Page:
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1999, dir. Lloyd Kaufman
114 min. Not Rated.
Starring: Will Keenan, Lloyd Kaufman, Alyce LaTourelle.

Review by Noel Wood

Troma studios made their mark by creating a universe of films that feature some of the sickest, most gratuitous stuff you'll ever see on celluloid. So when it came time to celebrate their 25th anniversary, what better way to do so than to create a giant tribute to all of their previous works, while topping all of them in the process?

That's just what TERROR FIRMER intends to do, and it pulls it off perfectly. Based on Lloyd Kaufman's book All I Need to Know About Filmmaking I Learned From the Toxic Avenger, this film turns up the volume to 11 and makes stuff like THE TOXIC AVENGER and CLASS OF NUKE 'EM HIGH look tame in comparison. For this one, Lloyd brought together many of his trusted Troma stars, including Will Keenan, Debbie Rochon, and Joe Fleishaker; as well as previous celebrity guests such as Lemmy and Ron Jeremy.

The story in TERROR FIRMER involves the filming of the latest Troma movie while a sadistic killer is exterminating its cast and crew. Lloyd Kaufman himself plays the film's blind director (beating Woody Allen to the punch with this idea by a few years,) Larry Benjamin. Larry's set is a huge mess full of deviant sex and violence, but he's oblivious to it all because of his handicap. A love triangle is also developing between the boom operator, effects guy, and a production assistant. The boom operator seems to be the one to win the heart of the production assitant, and everything seems to be coming up roses.

But the killer's on the loose, slaying victims left and right. She makes quick work of The Toddster, who recently walked off the set, and Jacob, the film's financer. Meanwhile, Casey the boom operator and Jennifer the PA's love affair seems to be warming up nicely, with him revealing his love of pickling and Steven Spielberg movies. But eventually, Casey's offbeat eccentricity frightens Jennifer off, and she falls for Jerry the effects guy.

As a complete film, this is one of Troma's finest. Sure, it delivers the requisite trademark sex and violence, but it's actually got a fairly compelling murder mystery thing going on, with a reveal that actually makes sense and works. There's actually a lot of chemistry between the stars in the romantic portion of the film, and the whole thing entertains from start to finish.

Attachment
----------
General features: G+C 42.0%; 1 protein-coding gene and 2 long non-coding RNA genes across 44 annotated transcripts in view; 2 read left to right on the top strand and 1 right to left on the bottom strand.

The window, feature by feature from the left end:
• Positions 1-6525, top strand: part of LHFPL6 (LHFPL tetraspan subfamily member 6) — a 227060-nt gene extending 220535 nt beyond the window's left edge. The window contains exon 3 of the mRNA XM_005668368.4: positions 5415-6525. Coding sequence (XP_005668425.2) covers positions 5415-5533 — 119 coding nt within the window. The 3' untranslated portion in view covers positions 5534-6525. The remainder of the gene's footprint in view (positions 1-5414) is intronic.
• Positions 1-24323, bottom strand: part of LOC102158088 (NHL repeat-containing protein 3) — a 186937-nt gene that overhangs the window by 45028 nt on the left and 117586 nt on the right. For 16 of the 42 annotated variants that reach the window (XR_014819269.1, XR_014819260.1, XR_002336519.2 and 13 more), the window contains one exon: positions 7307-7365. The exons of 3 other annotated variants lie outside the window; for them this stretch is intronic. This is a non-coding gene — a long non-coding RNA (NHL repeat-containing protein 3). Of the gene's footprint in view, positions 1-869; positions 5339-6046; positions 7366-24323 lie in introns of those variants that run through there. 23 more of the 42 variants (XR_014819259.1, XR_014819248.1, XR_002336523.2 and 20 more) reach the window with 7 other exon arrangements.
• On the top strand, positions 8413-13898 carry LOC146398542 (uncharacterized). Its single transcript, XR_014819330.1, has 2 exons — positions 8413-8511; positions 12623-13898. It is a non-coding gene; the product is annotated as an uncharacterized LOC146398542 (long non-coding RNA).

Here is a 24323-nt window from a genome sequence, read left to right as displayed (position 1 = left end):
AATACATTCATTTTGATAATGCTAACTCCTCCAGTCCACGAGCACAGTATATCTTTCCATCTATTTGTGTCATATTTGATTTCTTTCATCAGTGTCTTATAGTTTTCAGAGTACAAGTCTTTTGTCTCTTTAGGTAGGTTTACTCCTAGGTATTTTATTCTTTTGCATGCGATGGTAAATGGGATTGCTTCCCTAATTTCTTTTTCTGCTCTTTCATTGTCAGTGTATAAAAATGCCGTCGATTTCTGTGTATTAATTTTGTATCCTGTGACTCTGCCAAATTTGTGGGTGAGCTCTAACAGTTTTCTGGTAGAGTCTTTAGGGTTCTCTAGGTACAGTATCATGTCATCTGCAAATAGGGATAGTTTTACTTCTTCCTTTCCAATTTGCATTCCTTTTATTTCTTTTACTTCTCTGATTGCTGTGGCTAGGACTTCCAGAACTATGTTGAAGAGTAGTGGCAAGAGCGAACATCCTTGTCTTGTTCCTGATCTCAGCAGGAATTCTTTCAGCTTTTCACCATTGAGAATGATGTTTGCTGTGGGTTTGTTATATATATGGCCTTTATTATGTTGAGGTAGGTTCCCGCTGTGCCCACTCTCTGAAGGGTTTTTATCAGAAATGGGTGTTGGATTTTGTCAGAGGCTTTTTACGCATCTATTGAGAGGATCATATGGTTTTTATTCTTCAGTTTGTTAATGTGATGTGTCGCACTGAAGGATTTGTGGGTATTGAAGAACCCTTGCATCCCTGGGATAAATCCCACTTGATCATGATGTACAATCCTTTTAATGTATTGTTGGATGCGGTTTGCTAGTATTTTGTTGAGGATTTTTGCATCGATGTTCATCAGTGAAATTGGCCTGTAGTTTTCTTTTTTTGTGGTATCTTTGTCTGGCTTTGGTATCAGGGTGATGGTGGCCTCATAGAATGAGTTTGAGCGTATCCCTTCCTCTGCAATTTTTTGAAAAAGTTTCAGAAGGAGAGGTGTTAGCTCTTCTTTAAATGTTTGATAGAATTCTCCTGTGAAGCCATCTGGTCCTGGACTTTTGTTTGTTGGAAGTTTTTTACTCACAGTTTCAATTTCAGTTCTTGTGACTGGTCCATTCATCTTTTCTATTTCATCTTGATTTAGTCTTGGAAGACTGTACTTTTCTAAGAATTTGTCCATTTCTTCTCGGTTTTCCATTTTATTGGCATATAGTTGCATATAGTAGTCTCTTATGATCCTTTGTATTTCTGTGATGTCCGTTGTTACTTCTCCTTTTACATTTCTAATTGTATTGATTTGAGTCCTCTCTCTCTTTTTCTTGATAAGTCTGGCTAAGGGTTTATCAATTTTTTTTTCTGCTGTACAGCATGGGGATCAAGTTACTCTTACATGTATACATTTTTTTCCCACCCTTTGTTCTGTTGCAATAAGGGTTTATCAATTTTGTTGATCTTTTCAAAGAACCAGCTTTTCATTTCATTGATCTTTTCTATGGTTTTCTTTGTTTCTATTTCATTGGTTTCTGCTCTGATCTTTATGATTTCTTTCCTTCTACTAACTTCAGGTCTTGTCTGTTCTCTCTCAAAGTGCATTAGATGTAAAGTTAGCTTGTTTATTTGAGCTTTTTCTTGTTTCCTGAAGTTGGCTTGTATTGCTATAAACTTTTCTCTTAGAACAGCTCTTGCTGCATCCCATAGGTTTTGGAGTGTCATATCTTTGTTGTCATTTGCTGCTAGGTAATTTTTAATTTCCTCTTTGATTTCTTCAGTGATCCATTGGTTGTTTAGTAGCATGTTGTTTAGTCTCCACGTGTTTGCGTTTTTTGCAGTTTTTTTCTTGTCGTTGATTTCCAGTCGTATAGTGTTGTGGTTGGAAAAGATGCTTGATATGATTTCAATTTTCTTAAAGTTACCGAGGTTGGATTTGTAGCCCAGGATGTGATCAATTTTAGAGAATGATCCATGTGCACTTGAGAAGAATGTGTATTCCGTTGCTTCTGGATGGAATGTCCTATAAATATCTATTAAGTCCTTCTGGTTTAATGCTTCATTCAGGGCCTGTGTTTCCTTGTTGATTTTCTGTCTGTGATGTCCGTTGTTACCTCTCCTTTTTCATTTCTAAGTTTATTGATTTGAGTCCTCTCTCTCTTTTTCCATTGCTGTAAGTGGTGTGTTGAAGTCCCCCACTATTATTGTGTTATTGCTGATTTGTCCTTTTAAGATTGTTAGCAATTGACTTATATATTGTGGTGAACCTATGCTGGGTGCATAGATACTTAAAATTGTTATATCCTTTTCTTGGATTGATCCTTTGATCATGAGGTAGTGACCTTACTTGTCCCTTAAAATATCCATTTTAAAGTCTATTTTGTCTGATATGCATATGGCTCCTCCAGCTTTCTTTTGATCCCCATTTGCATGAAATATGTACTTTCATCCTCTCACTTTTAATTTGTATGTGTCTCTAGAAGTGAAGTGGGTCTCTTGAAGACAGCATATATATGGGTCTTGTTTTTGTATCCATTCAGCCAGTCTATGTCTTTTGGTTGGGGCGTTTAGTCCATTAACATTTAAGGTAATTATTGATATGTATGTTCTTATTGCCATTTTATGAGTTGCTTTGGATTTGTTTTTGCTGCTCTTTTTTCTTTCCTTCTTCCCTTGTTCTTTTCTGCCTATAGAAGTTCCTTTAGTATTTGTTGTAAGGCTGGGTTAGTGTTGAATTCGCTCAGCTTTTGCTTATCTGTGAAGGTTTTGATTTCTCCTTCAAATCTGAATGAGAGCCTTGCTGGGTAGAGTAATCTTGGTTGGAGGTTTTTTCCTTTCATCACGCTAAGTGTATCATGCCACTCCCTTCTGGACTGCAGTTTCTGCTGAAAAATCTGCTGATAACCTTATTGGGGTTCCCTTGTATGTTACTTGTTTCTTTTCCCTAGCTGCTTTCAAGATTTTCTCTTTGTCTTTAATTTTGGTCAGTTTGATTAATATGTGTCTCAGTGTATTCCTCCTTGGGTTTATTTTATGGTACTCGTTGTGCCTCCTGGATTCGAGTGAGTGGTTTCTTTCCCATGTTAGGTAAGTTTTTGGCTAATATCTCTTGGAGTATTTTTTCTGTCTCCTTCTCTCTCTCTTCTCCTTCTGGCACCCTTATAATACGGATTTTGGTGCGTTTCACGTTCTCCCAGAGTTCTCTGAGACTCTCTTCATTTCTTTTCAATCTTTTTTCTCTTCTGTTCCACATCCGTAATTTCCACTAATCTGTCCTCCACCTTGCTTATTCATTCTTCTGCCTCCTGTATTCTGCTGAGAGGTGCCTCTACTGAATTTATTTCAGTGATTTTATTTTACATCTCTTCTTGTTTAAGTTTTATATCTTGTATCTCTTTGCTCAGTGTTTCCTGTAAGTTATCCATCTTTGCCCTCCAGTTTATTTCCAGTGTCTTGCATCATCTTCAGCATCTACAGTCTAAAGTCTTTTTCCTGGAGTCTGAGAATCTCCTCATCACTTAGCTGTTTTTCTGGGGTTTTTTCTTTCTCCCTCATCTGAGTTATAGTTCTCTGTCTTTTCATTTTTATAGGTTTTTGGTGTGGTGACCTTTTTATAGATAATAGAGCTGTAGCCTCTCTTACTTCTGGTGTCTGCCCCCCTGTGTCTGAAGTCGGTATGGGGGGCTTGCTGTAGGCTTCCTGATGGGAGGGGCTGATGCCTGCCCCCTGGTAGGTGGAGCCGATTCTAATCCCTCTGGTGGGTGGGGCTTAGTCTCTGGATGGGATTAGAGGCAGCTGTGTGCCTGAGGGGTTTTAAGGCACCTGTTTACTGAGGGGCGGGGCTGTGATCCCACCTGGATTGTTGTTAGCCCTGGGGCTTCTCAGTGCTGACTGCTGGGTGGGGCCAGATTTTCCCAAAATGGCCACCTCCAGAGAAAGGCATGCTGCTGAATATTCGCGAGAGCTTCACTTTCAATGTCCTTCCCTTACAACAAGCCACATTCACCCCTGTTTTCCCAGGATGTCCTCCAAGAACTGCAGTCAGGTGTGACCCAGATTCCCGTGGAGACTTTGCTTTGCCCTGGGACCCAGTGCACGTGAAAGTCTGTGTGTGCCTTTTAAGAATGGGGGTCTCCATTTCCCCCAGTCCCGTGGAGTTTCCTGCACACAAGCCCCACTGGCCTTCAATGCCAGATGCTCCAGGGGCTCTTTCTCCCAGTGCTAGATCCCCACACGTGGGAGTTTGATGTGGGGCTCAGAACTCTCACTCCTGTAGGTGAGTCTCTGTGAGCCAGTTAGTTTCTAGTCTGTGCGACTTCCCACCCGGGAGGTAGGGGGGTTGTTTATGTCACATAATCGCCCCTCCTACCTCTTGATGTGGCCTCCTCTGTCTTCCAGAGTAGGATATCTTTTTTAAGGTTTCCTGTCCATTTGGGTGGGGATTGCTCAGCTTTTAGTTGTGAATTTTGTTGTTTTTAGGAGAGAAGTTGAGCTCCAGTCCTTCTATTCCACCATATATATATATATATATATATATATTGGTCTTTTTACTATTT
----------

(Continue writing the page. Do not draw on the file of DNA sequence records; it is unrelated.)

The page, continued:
But you know what? It doesn't even matter that it's a complete film, because it's got the gross-out stuff in spades. Everything from fart jokes to exploding heads to feces pudding to naked fat dudes to body parts in jars is featured here. Lloyd Kaufman has made a veritabe Troma masterpiece, truly the crown jewel in the studio's collection. In fact, if you've never seen a Troma movie, don't watch this one first, because you're liable to be disappointed in the rest.

Of course, since this is basically a movie about Troma anyway, there are plenty of nods to their previous works. Not only does this film take place in the magical land of Tromaville, but the movie-within-a-movie features Troma staples Toxie and Kabukiman in prominent roles. You'll also see references to other Troma productions, including BLOODSUCKING FREAKS. Yet another reason to watch this film after you've watched the rest of the Troma library.

Kaufman's independent spirit shines through in the story's core as well. Basically, the moral of this story is this: people who like commercial films are the enemy of mankind! I won't reveal any more, because I don't want to spoil too much, but Kaufman really delivers it hard.

Oh, and make sure you stick around for a hilarious special cameo from South Park creators Trey Parker and Matt Stone.

This is probably the finest film Troma has ever produced, but it's probably not the best way to indoctrinate a new fan into the world of Lloyd Kaufman. Make sure you've already seen most of the other Troma staples before you soak in a viewing of TERROR FIRMER, but once you're there, buckle up and enjoy the ride.

Rating: Five out of five Toxies.


All Material Copyright 1998-2006 Movie Criticism for the Retarded.

For questions, comments, or the occasional stalking letter, send mail to Noel Wood. Please give proper credit when using any materials found within this site.

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